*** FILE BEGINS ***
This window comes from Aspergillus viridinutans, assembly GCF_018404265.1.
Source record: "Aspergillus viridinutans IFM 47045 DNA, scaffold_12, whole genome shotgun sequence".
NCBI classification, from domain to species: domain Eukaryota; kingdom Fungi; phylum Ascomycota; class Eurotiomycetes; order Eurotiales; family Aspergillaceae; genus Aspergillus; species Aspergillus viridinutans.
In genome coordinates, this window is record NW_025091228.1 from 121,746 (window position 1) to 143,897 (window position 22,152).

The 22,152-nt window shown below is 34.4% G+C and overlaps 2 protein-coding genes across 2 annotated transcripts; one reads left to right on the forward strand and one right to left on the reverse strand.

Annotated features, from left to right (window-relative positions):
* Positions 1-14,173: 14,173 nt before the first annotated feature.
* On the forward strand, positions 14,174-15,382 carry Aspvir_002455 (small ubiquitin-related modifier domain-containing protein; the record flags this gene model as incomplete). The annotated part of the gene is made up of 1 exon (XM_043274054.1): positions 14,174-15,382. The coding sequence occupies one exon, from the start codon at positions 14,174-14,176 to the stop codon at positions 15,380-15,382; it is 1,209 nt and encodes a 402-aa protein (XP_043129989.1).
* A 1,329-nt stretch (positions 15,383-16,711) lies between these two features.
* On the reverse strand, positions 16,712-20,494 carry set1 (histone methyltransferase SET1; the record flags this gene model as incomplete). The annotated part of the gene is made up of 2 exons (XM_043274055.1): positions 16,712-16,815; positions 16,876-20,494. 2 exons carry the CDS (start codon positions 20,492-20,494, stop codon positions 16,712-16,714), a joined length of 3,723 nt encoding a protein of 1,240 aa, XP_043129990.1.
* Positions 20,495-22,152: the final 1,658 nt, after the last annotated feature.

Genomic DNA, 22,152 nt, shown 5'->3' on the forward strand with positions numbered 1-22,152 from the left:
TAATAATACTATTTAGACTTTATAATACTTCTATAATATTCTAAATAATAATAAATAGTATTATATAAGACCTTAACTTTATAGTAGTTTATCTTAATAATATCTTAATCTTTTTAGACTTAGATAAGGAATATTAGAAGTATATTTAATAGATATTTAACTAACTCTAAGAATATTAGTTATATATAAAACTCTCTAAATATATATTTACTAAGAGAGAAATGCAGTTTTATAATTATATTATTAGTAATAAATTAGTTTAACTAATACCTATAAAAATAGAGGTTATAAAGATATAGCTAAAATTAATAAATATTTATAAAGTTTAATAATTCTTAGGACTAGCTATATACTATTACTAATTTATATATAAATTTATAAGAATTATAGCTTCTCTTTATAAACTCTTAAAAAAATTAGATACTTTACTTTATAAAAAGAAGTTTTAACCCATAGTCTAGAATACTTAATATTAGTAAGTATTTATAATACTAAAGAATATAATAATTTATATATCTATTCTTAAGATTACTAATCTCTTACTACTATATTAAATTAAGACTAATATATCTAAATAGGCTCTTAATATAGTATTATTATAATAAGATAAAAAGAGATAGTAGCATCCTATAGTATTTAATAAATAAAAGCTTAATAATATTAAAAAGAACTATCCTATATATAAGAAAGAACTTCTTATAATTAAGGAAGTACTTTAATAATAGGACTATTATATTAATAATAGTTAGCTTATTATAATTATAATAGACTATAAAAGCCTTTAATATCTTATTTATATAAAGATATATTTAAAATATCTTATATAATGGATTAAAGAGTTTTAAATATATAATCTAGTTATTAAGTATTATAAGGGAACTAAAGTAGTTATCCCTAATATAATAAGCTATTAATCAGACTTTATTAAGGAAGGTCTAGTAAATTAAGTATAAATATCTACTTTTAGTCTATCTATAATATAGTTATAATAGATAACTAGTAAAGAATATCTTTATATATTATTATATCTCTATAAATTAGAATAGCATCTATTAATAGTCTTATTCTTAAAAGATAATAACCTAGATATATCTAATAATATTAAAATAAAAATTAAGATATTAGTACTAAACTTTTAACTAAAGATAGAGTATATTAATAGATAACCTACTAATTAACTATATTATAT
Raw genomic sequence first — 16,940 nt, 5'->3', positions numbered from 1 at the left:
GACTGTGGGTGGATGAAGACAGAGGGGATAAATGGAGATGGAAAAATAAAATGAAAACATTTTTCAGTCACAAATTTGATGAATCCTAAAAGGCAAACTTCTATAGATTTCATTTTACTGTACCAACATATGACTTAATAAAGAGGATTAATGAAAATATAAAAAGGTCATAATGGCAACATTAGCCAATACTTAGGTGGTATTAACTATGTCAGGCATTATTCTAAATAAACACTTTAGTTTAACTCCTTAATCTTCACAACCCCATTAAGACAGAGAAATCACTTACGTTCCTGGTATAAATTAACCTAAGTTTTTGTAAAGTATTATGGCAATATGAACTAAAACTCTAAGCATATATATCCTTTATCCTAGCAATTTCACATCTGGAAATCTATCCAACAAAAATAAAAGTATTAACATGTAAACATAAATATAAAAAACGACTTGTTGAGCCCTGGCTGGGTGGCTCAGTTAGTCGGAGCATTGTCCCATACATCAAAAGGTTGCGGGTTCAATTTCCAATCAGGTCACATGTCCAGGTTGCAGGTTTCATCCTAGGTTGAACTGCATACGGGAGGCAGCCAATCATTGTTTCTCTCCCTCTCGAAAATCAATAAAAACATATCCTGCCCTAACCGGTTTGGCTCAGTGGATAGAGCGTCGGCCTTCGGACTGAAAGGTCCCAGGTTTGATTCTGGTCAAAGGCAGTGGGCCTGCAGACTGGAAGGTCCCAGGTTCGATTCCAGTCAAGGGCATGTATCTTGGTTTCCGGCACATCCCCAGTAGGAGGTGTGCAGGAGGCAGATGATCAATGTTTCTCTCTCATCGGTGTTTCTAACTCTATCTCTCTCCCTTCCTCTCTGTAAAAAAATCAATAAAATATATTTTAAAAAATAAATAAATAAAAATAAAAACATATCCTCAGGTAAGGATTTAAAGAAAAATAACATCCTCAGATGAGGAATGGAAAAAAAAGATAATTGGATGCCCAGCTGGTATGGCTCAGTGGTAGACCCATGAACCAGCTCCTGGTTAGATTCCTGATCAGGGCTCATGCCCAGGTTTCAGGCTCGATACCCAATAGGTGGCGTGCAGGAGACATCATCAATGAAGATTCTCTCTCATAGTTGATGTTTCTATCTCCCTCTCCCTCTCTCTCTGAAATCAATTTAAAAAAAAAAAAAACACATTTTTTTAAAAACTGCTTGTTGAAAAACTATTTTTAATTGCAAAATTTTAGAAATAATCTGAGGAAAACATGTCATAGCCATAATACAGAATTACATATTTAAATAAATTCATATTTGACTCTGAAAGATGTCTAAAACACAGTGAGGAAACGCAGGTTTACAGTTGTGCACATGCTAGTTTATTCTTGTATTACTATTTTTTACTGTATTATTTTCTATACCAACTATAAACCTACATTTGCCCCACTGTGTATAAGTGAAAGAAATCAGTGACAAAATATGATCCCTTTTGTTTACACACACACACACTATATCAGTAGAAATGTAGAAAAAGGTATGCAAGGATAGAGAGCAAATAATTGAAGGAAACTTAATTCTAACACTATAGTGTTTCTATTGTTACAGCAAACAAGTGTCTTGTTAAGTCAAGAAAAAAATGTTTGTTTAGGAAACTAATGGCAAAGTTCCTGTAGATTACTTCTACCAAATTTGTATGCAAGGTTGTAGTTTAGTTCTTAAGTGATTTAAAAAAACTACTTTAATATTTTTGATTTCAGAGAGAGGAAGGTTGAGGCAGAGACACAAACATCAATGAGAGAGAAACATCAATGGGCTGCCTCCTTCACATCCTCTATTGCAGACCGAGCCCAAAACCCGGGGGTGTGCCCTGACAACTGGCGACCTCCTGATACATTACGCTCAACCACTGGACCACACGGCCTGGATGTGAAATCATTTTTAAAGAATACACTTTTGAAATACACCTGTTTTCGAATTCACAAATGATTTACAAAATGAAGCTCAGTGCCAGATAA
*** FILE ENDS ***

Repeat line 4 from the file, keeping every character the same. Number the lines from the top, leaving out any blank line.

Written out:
In genome coordinates, this window is record NW_025091228.1 from 121,746 (window position 1) to 143,897 (window position 22,152).